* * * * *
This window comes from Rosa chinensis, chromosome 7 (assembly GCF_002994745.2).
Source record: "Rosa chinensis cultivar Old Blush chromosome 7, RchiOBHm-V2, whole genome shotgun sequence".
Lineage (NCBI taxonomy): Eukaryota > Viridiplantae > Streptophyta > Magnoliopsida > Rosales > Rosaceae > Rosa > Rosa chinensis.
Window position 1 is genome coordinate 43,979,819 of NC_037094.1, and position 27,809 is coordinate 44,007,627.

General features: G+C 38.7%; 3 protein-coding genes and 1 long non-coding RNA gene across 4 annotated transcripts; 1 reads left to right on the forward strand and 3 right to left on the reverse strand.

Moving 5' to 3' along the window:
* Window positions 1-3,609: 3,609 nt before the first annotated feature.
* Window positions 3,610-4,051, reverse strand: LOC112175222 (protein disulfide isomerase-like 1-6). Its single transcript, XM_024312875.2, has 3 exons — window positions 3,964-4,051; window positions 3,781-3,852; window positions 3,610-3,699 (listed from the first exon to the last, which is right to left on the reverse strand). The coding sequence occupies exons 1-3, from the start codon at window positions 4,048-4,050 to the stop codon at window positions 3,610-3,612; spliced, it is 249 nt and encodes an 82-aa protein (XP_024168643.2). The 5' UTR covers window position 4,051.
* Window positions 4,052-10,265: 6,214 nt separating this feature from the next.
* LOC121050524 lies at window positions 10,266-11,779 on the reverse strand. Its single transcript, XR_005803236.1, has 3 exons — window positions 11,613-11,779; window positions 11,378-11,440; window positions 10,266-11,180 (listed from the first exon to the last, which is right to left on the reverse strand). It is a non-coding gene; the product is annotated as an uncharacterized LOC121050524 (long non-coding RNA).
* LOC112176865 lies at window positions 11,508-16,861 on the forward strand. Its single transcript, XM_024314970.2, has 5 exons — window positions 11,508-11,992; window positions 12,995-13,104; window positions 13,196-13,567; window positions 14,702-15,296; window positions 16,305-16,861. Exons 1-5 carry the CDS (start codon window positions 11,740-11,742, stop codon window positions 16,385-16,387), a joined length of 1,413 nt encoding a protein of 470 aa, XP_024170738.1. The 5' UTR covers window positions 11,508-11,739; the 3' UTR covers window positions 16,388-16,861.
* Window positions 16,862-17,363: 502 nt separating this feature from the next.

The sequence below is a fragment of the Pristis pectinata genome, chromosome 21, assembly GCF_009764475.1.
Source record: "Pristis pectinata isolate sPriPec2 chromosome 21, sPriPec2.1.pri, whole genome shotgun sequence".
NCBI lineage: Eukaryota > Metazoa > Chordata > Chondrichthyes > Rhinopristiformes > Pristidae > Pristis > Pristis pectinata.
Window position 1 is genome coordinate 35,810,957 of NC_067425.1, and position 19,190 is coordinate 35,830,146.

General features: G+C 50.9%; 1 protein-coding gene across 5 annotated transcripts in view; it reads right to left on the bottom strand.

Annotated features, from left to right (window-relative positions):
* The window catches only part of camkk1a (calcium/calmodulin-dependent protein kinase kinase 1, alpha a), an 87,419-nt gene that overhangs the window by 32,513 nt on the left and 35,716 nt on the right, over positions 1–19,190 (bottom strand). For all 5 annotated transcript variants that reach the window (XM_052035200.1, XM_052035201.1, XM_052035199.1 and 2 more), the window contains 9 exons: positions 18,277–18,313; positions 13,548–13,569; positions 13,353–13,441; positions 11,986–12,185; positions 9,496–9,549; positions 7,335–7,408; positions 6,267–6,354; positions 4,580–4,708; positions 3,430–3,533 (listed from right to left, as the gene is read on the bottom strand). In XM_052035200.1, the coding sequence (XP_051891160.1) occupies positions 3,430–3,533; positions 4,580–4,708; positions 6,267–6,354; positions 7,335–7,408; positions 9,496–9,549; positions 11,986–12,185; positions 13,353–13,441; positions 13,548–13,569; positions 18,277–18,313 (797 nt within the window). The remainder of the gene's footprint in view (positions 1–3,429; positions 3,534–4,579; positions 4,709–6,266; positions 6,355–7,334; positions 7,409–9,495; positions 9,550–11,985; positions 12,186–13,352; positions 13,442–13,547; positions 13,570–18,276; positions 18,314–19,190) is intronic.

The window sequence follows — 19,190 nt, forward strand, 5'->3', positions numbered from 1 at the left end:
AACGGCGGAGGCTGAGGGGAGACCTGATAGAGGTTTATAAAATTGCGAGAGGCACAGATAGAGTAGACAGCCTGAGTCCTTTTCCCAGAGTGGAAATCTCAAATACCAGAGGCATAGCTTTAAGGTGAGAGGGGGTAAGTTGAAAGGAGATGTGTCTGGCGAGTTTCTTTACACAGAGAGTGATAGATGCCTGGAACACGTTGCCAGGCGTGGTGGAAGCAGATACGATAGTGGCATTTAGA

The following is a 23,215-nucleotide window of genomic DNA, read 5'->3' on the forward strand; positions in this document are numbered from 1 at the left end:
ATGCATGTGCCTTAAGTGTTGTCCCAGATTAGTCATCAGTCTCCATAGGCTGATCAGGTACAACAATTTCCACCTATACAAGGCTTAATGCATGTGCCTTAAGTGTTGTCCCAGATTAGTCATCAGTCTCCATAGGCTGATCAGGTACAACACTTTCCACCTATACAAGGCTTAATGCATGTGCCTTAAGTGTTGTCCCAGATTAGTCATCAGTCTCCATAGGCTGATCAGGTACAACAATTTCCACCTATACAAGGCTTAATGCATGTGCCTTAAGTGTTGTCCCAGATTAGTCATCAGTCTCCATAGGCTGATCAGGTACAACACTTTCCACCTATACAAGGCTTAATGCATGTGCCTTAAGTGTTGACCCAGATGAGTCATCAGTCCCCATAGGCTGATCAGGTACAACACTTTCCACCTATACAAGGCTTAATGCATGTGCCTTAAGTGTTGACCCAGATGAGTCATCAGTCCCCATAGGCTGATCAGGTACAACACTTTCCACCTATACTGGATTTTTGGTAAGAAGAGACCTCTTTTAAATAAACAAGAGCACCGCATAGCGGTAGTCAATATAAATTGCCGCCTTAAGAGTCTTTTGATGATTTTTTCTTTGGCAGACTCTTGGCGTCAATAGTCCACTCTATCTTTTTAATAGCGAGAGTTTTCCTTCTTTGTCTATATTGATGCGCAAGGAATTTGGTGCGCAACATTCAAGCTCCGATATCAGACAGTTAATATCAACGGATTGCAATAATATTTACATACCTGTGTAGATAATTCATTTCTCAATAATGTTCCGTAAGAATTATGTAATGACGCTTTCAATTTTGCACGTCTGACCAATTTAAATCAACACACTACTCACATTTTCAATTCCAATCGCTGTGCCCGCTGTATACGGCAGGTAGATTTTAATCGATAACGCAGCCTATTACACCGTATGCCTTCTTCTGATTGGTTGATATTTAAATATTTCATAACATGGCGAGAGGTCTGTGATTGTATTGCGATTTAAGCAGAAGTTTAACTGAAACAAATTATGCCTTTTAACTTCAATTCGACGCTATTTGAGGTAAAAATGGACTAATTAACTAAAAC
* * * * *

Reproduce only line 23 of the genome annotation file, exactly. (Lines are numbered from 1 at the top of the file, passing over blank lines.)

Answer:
ATGCATGTGCCTTAAGTGTTGTCCCAGATTAGTCATCAGTCTCCATAGGCTGATCAGGTACAACAATTTCCACCTATACAAGGCTTAATGCATGTGCCTTAAGTGTTGTCCCAGATTAGTCATCAGTCTCCATAGGCTGATCAGGTACAACACTTTCCACCTATACAAGGCTTAATGCATGTGCCTTAAGTGTTGTCCCAGATTAGTCATCAGTCTCCATAGGCTGATCAGGTACAACAATTTCCACCTATACAAGGCTTAATGCATGTGCCTTAAGTGTTGTCCCAGATTAGTCATCAGTCTCCATAGGCTGATCAGGTACAACACTTTCCACCTATACAAGGCTTAATGCATGTGCCTTAAGTGTTGACCCAGATGAGTCATCAGTCCCCATAGGCTGATCAGGTACAACACTTTCCACCTATACAAGGCTTAATGCATGTGCCTTAAGTGTTGACCCAGATGAGTCATCAGTCCCCATAGGCTGATCAGGTACAACACTTTCCACCTATACTGGATTTTTGGTAAGAAGAGACCTCTTTTAAATAAACAAGAGCACCGCATAGCGGTAGTCAATATAAATTGCCGCCTTAAGAGTCTTTTGATGATTTTTTCTTTGGCAGACTCTTGGCGTCAATAGTCCACTCTATCTTTTTAATAGCGAGAGTTTTCCTTCTTTGTCTATATTGATGCGCAAGGAATTTGGTGCGCAACATTCAAGCTCCGATATCAGACAGTTAATATCAACGGATTGCAATAATATTTACATACCTGTGTAGATAATTCATTTCTCAATAATGTTCCGTAAGAATTATGTAATGACGCTTTCAATTTTGCACGTCTGACCAATTTAAATCAACACACTACTCACATTTTCAATTCCAATCGCTGTGCCCGCTGTATACGGCAGGTAGATTTTAATCGATAACGCAGCCTATTACACCGTATGCCTTCTTCTGATTGGTTGATATTTAAATATTTCATAACATGGCGAGAGGTCTGTGATTGTATTGCGATTTAAGCAGAAGTTTAACTGAAACAAATTATGCCTTTTAACTTCAATTCGACGCTATTTGAGGTAAAAATGGACTAATTAACTAAAAC